According to Maslow, human beings have a hierarchy of needs. This hierarchy is comprised of the need for self-actualization, the need for esteem, the need for love, the need for safety, and the need for physiological health. There are also many biologists out there who will stand by the idea that humans only truly need food, water, and shelter. Yet, not very often do our social elitists talk about the human need for irony. Not very often, unless of course one surrounds one's self with a room full of poets. In that instance one would probably only hear about the need for irony, along with the need for love, and the need for death. The poems "Richard Cory", by Edwin Arlington Robinson, and "The Necessity for Irony", Eavan Boland are prime examples of the human need for irony. Though the structures of these two poems are completely different, somehow they still manage to convey the same message. In "Richard Cory" and "The Necessity for Irony" the real message is that when one is on a life long search for the perfect and beautiful, all one will find at the end of the search is the irony in searching.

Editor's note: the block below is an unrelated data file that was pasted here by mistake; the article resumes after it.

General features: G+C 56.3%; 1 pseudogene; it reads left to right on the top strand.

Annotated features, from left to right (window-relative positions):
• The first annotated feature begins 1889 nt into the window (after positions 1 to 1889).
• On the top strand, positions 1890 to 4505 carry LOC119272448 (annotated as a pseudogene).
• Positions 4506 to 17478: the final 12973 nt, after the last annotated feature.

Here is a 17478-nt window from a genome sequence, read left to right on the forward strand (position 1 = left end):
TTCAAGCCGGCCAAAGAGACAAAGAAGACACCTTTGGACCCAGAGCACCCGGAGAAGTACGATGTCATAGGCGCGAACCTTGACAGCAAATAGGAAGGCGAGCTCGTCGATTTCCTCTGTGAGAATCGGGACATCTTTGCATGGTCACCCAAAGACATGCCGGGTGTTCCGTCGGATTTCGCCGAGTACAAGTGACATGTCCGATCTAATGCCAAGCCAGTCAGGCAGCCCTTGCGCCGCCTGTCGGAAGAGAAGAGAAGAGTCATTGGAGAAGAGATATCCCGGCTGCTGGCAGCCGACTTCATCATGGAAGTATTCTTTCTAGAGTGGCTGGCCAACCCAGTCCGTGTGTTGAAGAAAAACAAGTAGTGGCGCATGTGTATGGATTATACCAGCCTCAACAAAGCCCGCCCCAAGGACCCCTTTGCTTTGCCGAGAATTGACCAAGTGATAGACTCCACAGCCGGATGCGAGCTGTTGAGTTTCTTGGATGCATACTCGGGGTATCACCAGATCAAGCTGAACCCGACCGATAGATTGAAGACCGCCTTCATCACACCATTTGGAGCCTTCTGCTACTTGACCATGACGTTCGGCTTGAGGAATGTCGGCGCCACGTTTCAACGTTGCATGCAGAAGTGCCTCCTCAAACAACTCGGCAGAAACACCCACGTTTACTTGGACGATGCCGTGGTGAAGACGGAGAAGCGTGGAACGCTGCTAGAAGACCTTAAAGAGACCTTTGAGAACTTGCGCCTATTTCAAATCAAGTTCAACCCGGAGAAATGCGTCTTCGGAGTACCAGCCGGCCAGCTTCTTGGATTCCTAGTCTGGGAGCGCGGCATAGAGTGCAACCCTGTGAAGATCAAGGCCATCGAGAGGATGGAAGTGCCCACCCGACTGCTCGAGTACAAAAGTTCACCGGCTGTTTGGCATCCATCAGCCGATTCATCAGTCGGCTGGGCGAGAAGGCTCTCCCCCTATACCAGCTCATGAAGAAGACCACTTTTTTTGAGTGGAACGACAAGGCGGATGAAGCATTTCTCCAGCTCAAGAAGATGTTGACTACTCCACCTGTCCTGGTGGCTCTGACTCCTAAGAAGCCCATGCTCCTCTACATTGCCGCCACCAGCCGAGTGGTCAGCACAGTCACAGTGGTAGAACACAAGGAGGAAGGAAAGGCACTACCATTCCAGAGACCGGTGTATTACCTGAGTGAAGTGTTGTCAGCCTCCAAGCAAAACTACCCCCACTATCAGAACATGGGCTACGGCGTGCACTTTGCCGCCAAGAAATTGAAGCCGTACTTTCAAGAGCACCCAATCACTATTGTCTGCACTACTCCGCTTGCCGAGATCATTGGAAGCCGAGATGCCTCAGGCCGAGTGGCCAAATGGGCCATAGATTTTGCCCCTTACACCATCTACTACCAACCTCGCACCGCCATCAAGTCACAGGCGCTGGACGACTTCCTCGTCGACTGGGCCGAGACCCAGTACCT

"Richard Cory" can easily be classified as a "story poem". It has a beginning, middle and ending, all telling the story of its main character Richard Cory. It has four stanzas, each containing four lines with an ABAB rhyme scheme. Robinson's poem follows the daily life of Richard Cory from the point of view of the ordinary, working class town's people. The poem starts off describing Cory as the people see him. They put Cory on a pedestal because he is everything they want to be. They see his gentlemanly attitude, his clean cut, his lack of vanity, and rejection of eminence all as attributes not typical of an ordinary person, but a wealthy, happy person. The people of the town also see his money. Perhaps this is the reason for the pedestal, or perhaps it is the fact that Cory is "admirably schooled on every grace" (10), or perhaps it is all these things.